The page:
San Joaquin County
District Attorney's Office




Between 2018 and 2020, there were over 3,400 hate crimes committed against citizens in California. Hate crimes have a broader effect than most other kinds of crime. Hate crime victims include not only the crime’s immediate target but also others like them. Hate crimes affect families, communities, and at times, the entire nation. It is critical to report hate crimes not only to show support and get help for victims, but also to send a clear message that the community will not tolerate these kinds of crimes. Reporting hate crimes allows communities and law enforcement to fully understand the scope of the problem in a community and put resources toward preventing and addressing attacks based on bias and hate.

What is a Hate Crime?

hate crime is a crime against a person, group, or property motivated by the victim's real or perceived protected social group. You may be the victim of a hate crime if you have been targeted because of your actual or perceived: (1) disability, (2) gender, (3) nationality, (4) race or ethnicity, (5) religion, (6) sexual orientation, and (7) association with a person or group with one or more of these actual or perceived characteristics. Hate crimes are serious crimes that may result in imprisonment or jail time.

The U.S. Constitution allows hate speech as long as it does not interfere with the civil rights of others. While these acts are certainly hurtful, they do not rise to the level of criminal violations and thus may not be prosecuted. However, it is important to note that these incidents have a traumatic impact on the victims as well as on the community at large.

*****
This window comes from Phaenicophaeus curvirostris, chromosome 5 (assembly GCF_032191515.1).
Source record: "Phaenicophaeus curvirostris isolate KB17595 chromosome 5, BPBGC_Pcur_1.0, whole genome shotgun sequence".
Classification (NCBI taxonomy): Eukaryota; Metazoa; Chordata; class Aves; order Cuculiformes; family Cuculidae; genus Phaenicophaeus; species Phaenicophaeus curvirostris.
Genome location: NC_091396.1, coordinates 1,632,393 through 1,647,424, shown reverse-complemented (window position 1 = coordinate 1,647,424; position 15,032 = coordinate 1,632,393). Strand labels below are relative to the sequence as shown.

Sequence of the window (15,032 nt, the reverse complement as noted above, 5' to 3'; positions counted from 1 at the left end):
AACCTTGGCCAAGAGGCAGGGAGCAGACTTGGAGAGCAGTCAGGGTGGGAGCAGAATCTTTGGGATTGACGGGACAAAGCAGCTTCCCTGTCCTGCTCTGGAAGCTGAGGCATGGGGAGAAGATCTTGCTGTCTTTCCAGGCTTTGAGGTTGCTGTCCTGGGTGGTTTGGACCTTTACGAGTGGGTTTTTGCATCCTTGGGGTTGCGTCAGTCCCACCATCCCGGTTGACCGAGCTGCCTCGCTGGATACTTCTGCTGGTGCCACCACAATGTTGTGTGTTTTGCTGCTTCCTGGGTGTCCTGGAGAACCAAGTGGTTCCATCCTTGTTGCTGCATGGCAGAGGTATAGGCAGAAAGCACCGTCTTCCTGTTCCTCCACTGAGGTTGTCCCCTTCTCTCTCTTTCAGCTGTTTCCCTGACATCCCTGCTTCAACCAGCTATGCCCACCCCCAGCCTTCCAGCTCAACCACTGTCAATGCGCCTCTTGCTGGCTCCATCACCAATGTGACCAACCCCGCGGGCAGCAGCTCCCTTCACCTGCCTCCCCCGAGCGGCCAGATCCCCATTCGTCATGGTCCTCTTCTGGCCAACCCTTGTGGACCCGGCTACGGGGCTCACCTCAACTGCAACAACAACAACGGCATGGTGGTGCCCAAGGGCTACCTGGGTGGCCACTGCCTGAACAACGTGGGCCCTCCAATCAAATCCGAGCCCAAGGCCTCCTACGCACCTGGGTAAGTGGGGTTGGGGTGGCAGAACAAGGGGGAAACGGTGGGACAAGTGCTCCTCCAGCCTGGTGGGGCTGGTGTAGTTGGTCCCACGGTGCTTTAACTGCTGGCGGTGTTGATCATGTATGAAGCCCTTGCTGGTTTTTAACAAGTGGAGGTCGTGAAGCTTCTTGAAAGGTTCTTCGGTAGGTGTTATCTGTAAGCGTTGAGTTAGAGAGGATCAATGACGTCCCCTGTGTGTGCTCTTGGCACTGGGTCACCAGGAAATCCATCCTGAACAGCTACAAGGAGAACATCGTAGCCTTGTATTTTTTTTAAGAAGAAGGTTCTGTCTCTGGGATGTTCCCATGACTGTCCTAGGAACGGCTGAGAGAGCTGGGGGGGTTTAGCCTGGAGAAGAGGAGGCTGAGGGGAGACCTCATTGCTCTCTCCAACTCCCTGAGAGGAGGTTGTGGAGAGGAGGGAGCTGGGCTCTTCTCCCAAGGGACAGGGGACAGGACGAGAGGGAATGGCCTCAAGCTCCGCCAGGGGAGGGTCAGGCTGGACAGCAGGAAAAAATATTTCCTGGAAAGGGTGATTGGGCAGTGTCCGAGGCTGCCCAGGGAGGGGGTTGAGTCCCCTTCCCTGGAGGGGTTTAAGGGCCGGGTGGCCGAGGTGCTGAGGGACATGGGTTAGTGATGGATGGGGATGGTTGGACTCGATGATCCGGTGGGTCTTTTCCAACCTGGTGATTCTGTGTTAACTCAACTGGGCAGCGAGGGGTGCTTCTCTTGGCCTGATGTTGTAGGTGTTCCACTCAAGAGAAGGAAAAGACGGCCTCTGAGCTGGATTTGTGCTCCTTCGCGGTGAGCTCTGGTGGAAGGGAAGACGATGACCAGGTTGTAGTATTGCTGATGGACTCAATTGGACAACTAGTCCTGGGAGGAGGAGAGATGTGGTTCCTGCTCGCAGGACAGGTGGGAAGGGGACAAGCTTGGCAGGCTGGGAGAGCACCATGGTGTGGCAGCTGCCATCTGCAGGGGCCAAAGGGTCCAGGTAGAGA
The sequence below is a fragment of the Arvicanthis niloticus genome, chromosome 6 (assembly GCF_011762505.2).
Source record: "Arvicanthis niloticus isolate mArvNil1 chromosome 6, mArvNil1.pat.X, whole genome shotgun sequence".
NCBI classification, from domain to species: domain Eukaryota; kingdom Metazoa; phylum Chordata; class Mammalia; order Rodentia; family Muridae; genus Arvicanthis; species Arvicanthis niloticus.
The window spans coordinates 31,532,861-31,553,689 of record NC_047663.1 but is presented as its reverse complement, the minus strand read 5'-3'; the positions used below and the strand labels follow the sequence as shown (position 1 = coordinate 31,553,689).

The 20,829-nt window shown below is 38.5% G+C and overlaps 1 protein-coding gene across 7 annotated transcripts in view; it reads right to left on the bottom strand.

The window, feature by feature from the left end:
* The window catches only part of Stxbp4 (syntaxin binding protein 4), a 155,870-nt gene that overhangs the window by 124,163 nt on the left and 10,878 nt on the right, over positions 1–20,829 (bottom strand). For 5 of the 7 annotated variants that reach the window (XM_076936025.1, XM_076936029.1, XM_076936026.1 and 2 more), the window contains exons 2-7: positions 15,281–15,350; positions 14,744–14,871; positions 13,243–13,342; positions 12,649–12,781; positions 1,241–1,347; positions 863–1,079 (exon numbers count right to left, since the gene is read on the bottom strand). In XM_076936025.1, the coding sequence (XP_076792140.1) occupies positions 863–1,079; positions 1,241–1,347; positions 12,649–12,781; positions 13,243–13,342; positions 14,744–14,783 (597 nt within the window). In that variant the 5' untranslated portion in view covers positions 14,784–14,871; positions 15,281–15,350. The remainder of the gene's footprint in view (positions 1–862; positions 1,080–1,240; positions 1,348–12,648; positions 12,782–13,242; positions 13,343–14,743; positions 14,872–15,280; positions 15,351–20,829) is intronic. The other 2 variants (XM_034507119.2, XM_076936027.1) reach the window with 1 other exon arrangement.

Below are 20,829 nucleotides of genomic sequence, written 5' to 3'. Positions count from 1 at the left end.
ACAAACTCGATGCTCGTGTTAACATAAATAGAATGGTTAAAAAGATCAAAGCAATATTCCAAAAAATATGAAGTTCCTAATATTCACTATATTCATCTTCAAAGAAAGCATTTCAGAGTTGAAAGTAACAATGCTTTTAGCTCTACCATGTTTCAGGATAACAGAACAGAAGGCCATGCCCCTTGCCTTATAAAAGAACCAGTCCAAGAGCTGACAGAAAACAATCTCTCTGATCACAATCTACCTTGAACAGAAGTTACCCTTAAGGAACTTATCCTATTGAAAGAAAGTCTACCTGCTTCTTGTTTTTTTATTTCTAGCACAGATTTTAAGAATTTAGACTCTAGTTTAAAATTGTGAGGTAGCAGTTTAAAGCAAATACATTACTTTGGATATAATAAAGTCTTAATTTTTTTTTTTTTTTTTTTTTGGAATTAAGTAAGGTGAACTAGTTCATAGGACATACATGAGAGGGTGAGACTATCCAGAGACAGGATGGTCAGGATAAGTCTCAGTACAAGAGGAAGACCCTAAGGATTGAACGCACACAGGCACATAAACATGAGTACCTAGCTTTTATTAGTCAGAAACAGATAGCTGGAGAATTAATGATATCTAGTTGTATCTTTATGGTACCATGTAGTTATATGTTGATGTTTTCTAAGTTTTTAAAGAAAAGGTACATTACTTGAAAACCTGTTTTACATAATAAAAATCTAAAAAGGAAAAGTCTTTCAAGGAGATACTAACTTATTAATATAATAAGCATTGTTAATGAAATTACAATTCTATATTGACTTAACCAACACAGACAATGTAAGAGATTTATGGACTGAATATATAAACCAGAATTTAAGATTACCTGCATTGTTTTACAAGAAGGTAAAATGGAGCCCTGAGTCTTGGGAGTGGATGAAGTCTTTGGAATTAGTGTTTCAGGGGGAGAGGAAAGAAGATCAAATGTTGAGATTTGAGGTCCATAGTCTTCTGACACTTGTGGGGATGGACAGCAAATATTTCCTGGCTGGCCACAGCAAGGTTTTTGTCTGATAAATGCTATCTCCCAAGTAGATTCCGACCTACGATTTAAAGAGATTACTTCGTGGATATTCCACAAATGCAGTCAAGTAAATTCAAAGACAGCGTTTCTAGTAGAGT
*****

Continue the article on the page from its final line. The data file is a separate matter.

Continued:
In California, under the Ralph Act, Civil Code § 51.7, your civil rights may be violated if you have been subjected to hate violence or the threat of violence – even where the incident does not rise to the level of a hate crime and may be otherwise constitutionally-protected from prosecution by the government – because of your actual or perceived: sex, race, color, religion, ancestry, national origin, disability, medical condition, genetic information, marital status, sexual orientation, citizenship, primary language, immigration status, political affiliation, and position in a labor dispute. A civil violation may result in restraining orders, injunctive and/or equitable relief, damages, a civil penalty of $25,000, and attorney’s fees.

If you are a hate crime victim, you should

  • Contact the local law enforcement agency away.
  • Get medical attention (if you need it).
  • Write down the exact words that were said.
  • Make notes about any other facts.
  • Save all evidence (e.g., graffiti, eggshells, writing on victim's vehicle). If safe, wait until law enforcement arrives and takes photos.
  • Get the names, addresses, phone numbers, and emails of other victims and witnesses.
  • Try to get a description from any eyewitnesses of the criminal or the vehicle.
  • Contact community organizations in your area that respond to hate crimes.

Where to Find Help

San Joaquin County Victim-Witness Unit
(209) 468-2500
Victim-Witness Website

San Joaquin County Family Justice Center
(209) 468-2600

California Attorney General's
Victims' Services Unit
(877) 433-9069
TTY: (800) 735-2929

California Department of Fair Employment and Housing
(800) 884-1684
TTY: (800) 700-2320

California Association of Human Relations Organizations
(213) 639-6089

California Victim Compensation Board
(800) 777-9229

U.S. Department of Justice, Community Relations Services
(202) 305-2935

For more information, or help with questions or concerns, contact:
California Attorney General's Office Victims' Services Unit
P.O. Box 944255
Sacramento, CA 94244-2550
(877) 433-9069


California Department of Justice

United States Department of Justice

American Psychological Association